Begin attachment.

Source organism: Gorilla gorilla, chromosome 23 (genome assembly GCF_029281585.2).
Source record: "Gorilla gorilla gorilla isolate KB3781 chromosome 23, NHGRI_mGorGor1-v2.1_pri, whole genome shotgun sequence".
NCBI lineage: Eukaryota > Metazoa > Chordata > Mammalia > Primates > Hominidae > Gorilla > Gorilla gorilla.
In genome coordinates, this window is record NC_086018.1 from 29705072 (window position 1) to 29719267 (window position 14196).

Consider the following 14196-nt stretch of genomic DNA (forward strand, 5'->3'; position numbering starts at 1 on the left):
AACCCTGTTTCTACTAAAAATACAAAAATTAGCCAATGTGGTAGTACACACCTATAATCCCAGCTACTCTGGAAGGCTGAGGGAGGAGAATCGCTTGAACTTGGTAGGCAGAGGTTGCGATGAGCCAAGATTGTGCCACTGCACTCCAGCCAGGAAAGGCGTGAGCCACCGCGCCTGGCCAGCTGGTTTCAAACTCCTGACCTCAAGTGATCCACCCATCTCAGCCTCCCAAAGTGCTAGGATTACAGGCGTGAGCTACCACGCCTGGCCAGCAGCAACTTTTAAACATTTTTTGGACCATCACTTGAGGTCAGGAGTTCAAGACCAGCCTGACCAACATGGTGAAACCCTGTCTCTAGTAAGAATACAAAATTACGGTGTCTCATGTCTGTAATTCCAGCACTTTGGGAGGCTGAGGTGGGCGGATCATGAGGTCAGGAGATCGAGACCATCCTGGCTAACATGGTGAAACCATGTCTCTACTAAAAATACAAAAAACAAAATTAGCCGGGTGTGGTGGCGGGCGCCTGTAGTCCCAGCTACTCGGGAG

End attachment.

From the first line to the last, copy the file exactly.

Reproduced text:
Source organism: Gorilla gorilla, chromosome 23 (genome assembly GCF_029281585.2).
Source record: "Gorilla gorilla gorilla isolate KB3781 chromosome 23, NHGRI_mGorGor1-v2.1_pri, whole genome shotgun sequence".
NCBI lineage: Eukaryota > Metazoa > Chordata > Mammalia > Primates > Hominidae > Gorilla > Gorilla gorilla.
In genome coordinates, this window is record NC_086018.1 from 29705072 (window position 1) to 29719267 (window position 14196).

Consider the following 14196-nt stretch of genomic DNA (forward strand, 5'->3'; position numbering starts at 1 on the left):
AACCCTGTTTCTACTAAAAATACAAAAATTAGCCAATGTGGTAGTACACACCTATAATCCCAGCTACTCTGGAAGGCTGAGGGAGGAGAATCGCTTGAACTTGGTAGGCAGAGGTTGCGATGAGCCAAGATTGTGCCACTGCACTCCAGCCAGGAAAGGCGTGAGCCACCGCGCCTGGCCAGCTGGTTTCAAACTCCTGACCTCAAGTGATCCACCCATCTCAGCCTCCCAAAGTGCTAGGATTACAGGCGTGAGCTACCACGCCTGGCCAGCAGCAACTTTTAAACATTTTTTGGACCATCACTTGAGGTCAGGAGTTCAAGACCAGCCTGACCAACATGGTGAAACCCTGTCTCTAGTAAGAATACAAAATTACGGTGTCTCATGTCTGTAATTCCAGCACTTTGGGAGGCTGAGGTGGGCGGATCATGAGGTCAGGAGATCGAGACCATCCTGGCTAACATGGTGAAACCATGTCTCTACTAAAAATACAAAAAACAAAATTAGCCGGGTGTGGTGGCGGGCGCCTGTAGTCCCAGCTACTCGGGAG